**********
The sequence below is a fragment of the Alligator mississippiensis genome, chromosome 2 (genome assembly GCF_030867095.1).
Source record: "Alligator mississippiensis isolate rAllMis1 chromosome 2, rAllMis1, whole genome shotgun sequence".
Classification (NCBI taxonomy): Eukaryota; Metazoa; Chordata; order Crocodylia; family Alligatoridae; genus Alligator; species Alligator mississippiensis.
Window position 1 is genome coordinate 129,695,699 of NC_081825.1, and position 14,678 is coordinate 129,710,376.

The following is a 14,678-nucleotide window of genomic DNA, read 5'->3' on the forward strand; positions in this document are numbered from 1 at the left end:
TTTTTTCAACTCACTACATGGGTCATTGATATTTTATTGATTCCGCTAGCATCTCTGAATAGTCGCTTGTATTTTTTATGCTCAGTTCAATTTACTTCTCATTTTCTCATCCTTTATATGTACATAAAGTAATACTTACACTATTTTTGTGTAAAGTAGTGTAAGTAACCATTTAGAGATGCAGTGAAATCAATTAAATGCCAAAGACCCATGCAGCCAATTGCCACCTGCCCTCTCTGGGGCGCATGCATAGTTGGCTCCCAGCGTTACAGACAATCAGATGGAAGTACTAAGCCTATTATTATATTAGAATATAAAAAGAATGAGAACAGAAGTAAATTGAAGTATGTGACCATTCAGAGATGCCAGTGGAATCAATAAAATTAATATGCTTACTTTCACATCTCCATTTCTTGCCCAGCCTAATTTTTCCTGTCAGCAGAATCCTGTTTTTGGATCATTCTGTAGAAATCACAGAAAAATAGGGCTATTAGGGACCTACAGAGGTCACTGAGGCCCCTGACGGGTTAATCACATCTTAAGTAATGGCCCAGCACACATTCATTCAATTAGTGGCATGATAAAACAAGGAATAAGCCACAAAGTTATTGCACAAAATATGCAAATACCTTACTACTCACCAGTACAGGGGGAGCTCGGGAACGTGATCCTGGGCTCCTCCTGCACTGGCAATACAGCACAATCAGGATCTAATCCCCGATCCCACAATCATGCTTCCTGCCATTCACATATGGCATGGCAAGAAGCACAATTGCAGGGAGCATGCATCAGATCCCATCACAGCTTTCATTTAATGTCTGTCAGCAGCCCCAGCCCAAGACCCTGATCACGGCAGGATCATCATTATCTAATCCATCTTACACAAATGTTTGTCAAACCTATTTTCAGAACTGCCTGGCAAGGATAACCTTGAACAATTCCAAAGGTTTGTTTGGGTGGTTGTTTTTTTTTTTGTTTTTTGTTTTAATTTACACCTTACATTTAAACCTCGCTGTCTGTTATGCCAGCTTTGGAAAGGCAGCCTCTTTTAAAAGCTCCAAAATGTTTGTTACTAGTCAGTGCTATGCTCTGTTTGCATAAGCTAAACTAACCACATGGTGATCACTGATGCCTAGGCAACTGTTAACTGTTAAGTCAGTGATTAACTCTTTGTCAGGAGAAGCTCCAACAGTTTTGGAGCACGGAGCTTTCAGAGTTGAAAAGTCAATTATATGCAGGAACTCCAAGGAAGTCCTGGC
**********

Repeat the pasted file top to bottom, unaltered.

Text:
The sequence below is a fragment of the Alligator mississippiensis genome, chromosome 2 (genome assembly GCF_030867095.1).
Source record: "Alligator mississippiensis isolate rAllMis1 chromosome 2, rAllMis1, whole genome shotgun sequence".
Classification (NCBI taxonomy): Eukaryota; Metazoa; Chordata; order Crocodylia; family Alligatoridae; genus Alligator; species Alligator mississippiensis.
Window position 1 is genome coordinate 129,695,699 of NC_081825.1, and position 14,678 is coordinate 129,710,376.

The following is a 14,678-nucleotide window of genomic DNA, read 5'->3' on the forward strand; positions in this document are numbered from 1 at the left end:
TTTTTTCAACTCACTACATGGGTCATTGATATTTTATTGATTCCGCTAGCATCTCTGAATAGTCGCTTGTATTTTTTATGCTCAGTTCAATTTACTTCTCATTTTCTCATCCTTTATATGTACATAAAGTAATACTTACACTATTTTTGTGTAAAGTAGTGTAAGTAACCATTTAGAGATGCAGTGAAATCAATTAAATGCCAAAGACCCATGCAGCCAATTGCCACCTGCCCTCTCTGGGGCGCATGCATAGTTGGCTCCCAGCGTTACAGACAATCAGATGGAAGTACTAAGCCTATTATTATATTAGAATATAAAAAGAATGAGAACAGAAGTAAATTGAAGTATGTGACCATTCAGAGATGCCAGTGGAATCAATAAAATTAATATGCTTACTTTCACATCTCCATTTCTTGCCCAGCCTAATTTTTCCTGTCAGCAGAATCCTGTTTTTGGATCATTCTGTAGAAATCACAGAAAAATAGGGCTATTAGGGACCTACAGAGGTCACTGAGGCCCCTGACGGGTTAATCACATCTTAAGTAATGGCCCAGCACACATTCATTCAATTAGTGGCATGATAAAACAAGGAATAAGCCACAAAGTTATTGCACAAAATATGCAAATACCTTACTACTCACCAGTACAGGGGGAGCTCGGGAACGTGATCCTGGGCTCCTCCTGCACTGGCAATACAGCACAATCAGGATCTAATCCCCGATCCCACAATCATGCTTCCTGCCATTCACATATGGCATGGCAAGAAGCACAATTGCAGGGAGCATGCATCAGATCCCATCACAGCTTTCATTTAATGTCTGTCAGCAGCCCCAGCCCAAGACCCTGATCACGGCAGGATCATCATTATCTAATCCATCTTACACAAATGTTTGTCAAACCTATTTTCAGAACTGCCTGGCAAGGATAACCTTGAACAATTCCAAAGGTTTGTTTGGGTGGTTGTTTTTTTTTTTGTTTTTTGTTTTAATTTACACCTTACATTTAAACCTCGCTGTCTGTTATGCCAGCTTTGGAAAGGCAGCCTCTTTTAAAAGCTCCAAAATGTTTGTTACTAGTCAGTGCTATGCTCTGTTTGCATAAGCTAAACTAACCACATGGTGATCACTGATGCCTAGGCAACTGTTAACTGTTAAGTCAGTGATTAACTCTTTGTCAGGAGAAGCTCCAACAGTTTTGGAGCACGGAGCTTTCAGAGTTGAAAAGTCAATTATATGCAGGAACTCCAAGGAAGTCCTGGC